An open letter to the houses of the Oireachtas sign now

7 August 2011


Dear Deputy / Senator,

We are supporters of David Norris’s campaign for the Presidency, who are deeply concerned at the manner in which he has had to abandon his campaign, and we believe you should be too.

David Norris is one of the few politicians in Ireland who has had the courage of his convictions. For many years, he was the only person in Irish public life prepared to identify himself as gay. Notwithstanding his flamboyant appearance and fondness for entertaining anecdotes, the battle he fought to decriminalise homosexuality was a lonely one. He was rebuffed by the High Court and Supreme Court in Ireland before succeeding in the European Court of Human Rights. Even then, it took a number of years before the Irish political establishment was prepared to change the law.

David Norris is not a member of a political party, but he has been a member of the Oireachtas for over 20 years. During that time, he has served with distinction. The Oireachtas, and Irish public life in general, has been the richer for his contribution. It would be difficult for a person like David Norris to join a political party, given the range of views that he holds, but it is one of the benefits of the flawed Senate that a man of his calibre has been able to contribute to the legislative process.

During the recent controversy, it has been suggested that David Norris had abused his office in an attempt to shield a “child rapist” or “paedophile”. Ezra Nawi, Mr Norris’s former partner, was convicted of having sex with a 15-year-old boy. The Israeli court concluded that the boy had consented to having sex with Mr Nawi. Mr Nawi himself has claimed that he believed the boy to have been over the age of consent. While the age of consent is 17 in Ireland, and 16 in Israel, in many other European countries it is as low as 14 or 15.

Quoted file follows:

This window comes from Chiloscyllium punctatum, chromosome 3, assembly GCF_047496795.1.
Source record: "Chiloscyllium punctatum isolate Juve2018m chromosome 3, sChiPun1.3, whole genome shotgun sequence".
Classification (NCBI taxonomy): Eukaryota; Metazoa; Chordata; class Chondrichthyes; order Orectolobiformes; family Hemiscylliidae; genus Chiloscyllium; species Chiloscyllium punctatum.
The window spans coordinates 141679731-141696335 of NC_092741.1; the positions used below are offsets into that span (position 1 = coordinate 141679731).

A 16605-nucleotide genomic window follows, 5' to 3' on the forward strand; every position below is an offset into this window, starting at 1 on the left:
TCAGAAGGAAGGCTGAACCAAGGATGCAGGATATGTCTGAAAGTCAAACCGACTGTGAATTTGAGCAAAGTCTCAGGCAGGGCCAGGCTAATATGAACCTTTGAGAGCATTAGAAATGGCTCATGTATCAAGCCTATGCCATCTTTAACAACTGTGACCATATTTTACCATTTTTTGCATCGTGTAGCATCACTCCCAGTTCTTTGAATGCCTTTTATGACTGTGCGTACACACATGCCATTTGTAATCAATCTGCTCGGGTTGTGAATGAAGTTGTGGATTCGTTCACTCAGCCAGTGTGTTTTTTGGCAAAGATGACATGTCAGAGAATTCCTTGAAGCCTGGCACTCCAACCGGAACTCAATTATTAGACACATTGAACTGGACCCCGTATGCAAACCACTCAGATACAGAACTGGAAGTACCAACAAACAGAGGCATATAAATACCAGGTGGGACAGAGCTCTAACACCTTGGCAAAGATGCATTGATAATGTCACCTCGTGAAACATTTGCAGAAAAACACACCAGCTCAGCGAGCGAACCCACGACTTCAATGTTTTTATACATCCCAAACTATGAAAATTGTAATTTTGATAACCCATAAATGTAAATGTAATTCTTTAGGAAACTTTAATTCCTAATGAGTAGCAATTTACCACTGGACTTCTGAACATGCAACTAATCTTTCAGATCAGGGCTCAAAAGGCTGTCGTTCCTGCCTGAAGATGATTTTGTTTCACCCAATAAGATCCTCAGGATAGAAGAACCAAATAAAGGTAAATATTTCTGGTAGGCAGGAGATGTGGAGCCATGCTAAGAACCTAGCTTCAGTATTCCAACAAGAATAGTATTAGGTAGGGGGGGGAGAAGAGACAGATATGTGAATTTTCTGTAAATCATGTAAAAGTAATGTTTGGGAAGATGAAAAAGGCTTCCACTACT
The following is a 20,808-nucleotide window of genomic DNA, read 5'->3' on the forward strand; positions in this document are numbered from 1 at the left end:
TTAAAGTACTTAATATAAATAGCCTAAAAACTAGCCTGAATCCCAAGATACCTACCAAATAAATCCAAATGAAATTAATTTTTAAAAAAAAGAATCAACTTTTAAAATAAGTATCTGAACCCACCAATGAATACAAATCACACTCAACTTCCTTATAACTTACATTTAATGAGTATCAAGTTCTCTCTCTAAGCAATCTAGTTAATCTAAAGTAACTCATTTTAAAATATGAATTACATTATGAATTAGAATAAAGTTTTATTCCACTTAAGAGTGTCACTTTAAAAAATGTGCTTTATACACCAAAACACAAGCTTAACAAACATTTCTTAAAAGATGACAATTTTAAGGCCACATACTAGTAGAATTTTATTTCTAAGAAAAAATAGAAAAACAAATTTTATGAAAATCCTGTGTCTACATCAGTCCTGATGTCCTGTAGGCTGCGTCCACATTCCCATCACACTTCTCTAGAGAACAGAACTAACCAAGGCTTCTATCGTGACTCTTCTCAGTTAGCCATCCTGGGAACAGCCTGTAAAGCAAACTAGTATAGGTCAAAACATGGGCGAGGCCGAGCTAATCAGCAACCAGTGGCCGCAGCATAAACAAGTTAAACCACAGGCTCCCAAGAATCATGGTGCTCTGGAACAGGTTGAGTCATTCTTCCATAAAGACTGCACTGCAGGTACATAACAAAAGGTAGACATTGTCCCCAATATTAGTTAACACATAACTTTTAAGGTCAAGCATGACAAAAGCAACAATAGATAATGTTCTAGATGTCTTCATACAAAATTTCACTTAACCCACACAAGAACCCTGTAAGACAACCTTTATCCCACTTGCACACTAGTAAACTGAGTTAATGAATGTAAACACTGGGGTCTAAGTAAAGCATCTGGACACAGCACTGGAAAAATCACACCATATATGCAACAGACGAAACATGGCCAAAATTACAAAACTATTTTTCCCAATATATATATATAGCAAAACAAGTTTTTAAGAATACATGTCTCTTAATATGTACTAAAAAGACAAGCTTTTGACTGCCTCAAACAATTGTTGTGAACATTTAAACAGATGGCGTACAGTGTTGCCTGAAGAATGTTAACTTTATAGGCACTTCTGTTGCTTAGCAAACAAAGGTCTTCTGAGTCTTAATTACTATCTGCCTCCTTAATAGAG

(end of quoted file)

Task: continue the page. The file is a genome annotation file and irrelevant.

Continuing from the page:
It is impossible to condone the sexual exploitation of a young person by a much older person. But, in the circumstances, we believe that it is scandalous, and even defamatory, to describe Mr Nawi as a paedophile or a child rapist. He committed an offence, and was convicted of it.

Senator Norris may have been mistaken in the manner in which he sought to assist his friend. But it is hard for anybody to watch a friend or family member go through a criminal trial. A plea for leniency for a convicted person is not an attempt to subvert the judicial process - it is a cry for compassion.

In the 1916 proclamation, the founding fathers of this country had high aspirations. They wrote:

“The Republic guarantees religious and civil liberty, equal rights and equal opportunities to all its citizens, and declares its resolve to pursue the happiness and prosperity of the whole nation and of all its parts, cherishing all the children of the nation equally, and oblivious of the differences ... which have divided a minority from the majority in the past.”

No country lives up to the aspirations of its founding fathers, and Ireland is no exception.